Cold feet are one of the body’s normal reactions to colder temperatures. When the body enters a colder area, blood vessels in the extremities, such as the hands and feet, will constrict. This reduces the blood flow to these areas, which also reduces the amount of heat the body loses.
The extremities are the parts of the body furthest from the vital organs, so reducing blood flow to the extremities also helps keep warmth and blood flow in the more important body parts.
Over time, this reduced blood flow can cause decreased oxygen in the tissues, which may cause them to take on a bluish color. When temporary, these symptoms are not usually serious, and the body will return to normal as it warms up again.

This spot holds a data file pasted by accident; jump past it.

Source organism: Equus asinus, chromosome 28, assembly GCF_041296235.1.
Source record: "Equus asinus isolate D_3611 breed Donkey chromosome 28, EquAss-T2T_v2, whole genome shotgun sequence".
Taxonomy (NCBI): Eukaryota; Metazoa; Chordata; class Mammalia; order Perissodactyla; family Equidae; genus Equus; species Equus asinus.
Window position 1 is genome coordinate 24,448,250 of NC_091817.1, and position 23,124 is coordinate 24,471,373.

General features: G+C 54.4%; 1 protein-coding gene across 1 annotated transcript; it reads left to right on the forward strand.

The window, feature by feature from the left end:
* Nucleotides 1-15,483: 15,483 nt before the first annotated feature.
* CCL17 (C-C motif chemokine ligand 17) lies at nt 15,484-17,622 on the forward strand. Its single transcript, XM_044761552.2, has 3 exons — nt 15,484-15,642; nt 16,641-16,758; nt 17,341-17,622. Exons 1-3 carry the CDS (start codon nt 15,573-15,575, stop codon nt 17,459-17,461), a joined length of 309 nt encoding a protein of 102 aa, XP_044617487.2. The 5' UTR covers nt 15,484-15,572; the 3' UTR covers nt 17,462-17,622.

Some people have Raynaud’s phenomenon, where exposure to cold temperatures or high stress causes them to experience limited blood circulation, resulting in cold or numb fingers and toes.
High stress or anxiety
Being in a state of high stress or anxiety may also cause cold feet. One of the body’s natural responses to stress or nervousness is to pump adrenaline into the bloodstream.
As it circulates, adrenaline causes the blood vessels at the periphery to constrict, which decreases the flow of blood to the outermost areas of the body. This response reserves energy and prepares for any bodily harm that may happen because of the high-stress situation.
The modern world is full of stressors, but few of them put the body at immediate risk, so this protective response may be more harmful than helpful if it is making the feet or hands cold. Reducing stress and tension may help reduce symptoms in these cases.